6. What would you have changed about the plot if you could re-write the story?

Connective Questions

People generally love to talk about themselves. It’s human nature!

Additionally, book club is meant to be a social event. What’s the point if you never get a chance to learn more about the friends you’ve invited to the party??

Even the shyest of your friends will be more likely to open up if you can ask the right questions that help them use the plot of the book to share something about themselves.

Think of questions that will help your book club friends relate the story back to their own lives:

  1. Have you ever travelled to the destination described in this book? Would you want to?
  2. How is the main character similar to you?
  3. Have you ever experienced a challenge like the one described in this book?
  4. Which character would you most want to have lunch with and why?
  5. How would you have handled the problem the main character encounters?
  6. If you could give the main character a piece of advice, what would you say?

Playful Questions

Once you’ve worked through everyone’s thoughts on the plot and characters themselves, it’s time to break out the playful questions to end the conversation on a high note.

In my experience, these questions always get the strongest, most passionate responses from book club members.

Use an element of the plot to get your book club imagining “what if”:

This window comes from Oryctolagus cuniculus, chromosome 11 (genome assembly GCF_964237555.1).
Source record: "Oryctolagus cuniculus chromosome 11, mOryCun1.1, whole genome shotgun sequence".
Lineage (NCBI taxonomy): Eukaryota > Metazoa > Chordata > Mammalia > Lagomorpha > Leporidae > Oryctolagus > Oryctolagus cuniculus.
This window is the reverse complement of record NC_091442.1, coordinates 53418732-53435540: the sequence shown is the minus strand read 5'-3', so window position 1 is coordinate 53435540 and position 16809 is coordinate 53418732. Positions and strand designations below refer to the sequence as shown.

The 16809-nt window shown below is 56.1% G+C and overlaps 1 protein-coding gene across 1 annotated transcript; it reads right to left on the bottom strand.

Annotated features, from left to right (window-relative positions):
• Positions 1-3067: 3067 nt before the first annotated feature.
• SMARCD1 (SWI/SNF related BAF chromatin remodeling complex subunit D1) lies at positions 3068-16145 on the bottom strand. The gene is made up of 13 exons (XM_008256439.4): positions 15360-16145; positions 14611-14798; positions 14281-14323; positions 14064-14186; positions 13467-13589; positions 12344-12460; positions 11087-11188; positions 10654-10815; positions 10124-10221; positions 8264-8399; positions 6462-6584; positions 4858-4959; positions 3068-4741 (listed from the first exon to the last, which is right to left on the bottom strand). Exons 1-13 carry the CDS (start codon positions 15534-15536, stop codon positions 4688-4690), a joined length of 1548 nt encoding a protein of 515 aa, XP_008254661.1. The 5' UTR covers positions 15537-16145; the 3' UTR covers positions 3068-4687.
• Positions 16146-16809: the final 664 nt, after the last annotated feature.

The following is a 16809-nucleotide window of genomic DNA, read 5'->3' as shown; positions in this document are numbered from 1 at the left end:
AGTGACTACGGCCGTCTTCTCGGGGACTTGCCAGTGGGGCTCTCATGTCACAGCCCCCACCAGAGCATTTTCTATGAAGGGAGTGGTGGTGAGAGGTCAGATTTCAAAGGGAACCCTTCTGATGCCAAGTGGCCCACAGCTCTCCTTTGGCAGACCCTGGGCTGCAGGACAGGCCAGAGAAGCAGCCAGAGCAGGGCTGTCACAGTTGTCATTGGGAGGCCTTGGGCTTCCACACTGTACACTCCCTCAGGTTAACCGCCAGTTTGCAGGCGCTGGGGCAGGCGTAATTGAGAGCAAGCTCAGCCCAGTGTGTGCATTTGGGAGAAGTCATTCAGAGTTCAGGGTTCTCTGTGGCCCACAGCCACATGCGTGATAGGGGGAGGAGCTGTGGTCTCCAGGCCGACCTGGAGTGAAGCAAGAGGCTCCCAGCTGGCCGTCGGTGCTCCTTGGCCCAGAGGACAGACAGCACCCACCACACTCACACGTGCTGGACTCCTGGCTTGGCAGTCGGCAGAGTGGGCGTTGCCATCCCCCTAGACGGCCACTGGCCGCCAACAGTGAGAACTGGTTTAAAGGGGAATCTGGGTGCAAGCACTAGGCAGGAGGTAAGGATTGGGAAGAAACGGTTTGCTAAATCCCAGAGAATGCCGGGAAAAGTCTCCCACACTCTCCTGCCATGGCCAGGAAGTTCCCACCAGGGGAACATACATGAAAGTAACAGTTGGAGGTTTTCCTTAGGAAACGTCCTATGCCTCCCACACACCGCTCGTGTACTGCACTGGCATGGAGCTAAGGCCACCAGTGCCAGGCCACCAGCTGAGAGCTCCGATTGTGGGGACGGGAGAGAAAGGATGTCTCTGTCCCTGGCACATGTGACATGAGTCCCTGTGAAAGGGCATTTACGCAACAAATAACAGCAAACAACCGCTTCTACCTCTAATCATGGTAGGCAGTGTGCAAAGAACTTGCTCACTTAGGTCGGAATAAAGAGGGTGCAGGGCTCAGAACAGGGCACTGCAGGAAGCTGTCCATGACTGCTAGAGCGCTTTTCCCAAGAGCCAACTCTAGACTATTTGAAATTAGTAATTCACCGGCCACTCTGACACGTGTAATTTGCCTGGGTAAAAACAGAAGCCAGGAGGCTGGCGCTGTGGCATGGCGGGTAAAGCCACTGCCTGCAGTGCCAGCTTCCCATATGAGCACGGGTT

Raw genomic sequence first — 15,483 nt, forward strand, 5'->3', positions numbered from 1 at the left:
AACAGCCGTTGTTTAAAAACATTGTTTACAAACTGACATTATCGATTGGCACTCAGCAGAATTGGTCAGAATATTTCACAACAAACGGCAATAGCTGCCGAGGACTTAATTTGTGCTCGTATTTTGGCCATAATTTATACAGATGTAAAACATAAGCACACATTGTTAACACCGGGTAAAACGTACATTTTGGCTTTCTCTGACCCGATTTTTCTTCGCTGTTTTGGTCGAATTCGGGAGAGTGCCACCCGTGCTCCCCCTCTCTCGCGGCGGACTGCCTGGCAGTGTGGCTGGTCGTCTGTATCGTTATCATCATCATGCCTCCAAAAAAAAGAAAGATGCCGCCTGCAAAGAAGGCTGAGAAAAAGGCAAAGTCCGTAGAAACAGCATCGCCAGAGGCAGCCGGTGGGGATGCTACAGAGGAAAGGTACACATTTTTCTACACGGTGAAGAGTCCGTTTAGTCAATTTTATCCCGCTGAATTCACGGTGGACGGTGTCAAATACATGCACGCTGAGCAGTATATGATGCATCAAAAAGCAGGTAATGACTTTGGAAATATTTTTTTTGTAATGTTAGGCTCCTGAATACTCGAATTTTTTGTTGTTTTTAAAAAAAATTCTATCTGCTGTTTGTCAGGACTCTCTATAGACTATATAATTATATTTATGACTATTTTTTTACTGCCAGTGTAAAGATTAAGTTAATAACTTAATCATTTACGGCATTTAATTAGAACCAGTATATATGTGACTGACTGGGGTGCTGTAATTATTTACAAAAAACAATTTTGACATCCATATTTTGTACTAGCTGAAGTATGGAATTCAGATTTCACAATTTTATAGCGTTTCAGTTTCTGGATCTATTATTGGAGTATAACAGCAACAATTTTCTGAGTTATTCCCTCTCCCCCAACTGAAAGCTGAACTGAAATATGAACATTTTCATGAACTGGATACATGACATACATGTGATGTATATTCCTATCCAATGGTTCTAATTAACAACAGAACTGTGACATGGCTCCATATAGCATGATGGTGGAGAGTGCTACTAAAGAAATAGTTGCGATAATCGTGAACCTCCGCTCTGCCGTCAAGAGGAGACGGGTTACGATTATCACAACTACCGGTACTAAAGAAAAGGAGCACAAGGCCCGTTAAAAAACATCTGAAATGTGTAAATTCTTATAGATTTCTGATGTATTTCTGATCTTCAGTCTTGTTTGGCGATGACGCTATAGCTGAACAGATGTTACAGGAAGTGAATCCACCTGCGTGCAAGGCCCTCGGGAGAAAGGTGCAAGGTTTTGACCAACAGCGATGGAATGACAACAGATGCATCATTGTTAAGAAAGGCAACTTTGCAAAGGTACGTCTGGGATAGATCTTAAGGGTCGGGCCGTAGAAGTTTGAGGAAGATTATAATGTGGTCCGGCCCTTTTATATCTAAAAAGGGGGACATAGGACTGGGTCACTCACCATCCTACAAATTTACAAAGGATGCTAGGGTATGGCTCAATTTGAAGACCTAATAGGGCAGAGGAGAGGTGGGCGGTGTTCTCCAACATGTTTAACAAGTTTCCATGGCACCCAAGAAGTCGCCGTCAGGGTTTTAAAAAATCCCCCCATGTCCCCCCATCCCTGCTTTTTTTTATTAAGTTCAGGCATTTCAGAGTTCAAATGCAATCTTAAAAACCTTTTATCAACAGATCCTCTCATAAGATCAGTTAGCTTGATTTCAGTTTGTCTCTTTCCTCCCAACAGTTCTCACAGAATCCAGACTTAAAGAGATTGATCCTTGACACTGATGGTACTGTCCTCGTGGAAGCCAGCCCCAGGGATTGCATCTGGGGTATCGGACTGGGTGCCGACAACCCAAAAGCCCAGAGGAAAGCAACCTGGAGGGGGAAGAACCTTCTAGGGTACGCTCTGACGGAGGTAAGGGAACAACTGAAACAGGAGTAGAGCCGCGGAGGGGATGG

1. In a book about a wedding: Have everyone pull up a wedding dress they wish would be theirs if they could do a do-over.
  2. In a book that takes place in a bakery: What would you put on the menu if you owned a bakery?
  3. In a book about a historical time period: Would you thrive in this time period? If you could be anyone in that time, who would you be?
  4. In a book about the apocalypse: What are the 3 things you’d put in your survival pack?
  5. In a book about a romantic getaway: Where would you go if you had to plan a romantic vacation one week from now?

And my favorite question to ask and hear answers to that works for absolutely any book:

Play Casting Director: Who would you assign to play each role for the movie?

3 More Ways to Spark Discussion

To really bring your book club book to life, it is always fun to offer your friends an immersive experience with these simple tricks:

  1. Serve Matching Food: Match your book club party menu to the theme of the book. Maybe you serve a recipe that is mentioned in the story itself or a cuisine based on the location of the book. Good food is always fun to share with friends and discuss why it was chosen.
  2. Look Up Photos: Did the book take place in a different time period or location? Mention any landmarks still available today? Look up photos to see story elements outside the book.
  3. Play Background Music: Keep it soft so you can still hear each other over the music but is there a playlist of tunes you can find that match the story theme?

Books That Get People Talking

Looking for a great pick for book club? These books make fantastic conversation starters:

A stack of books with glasses on top.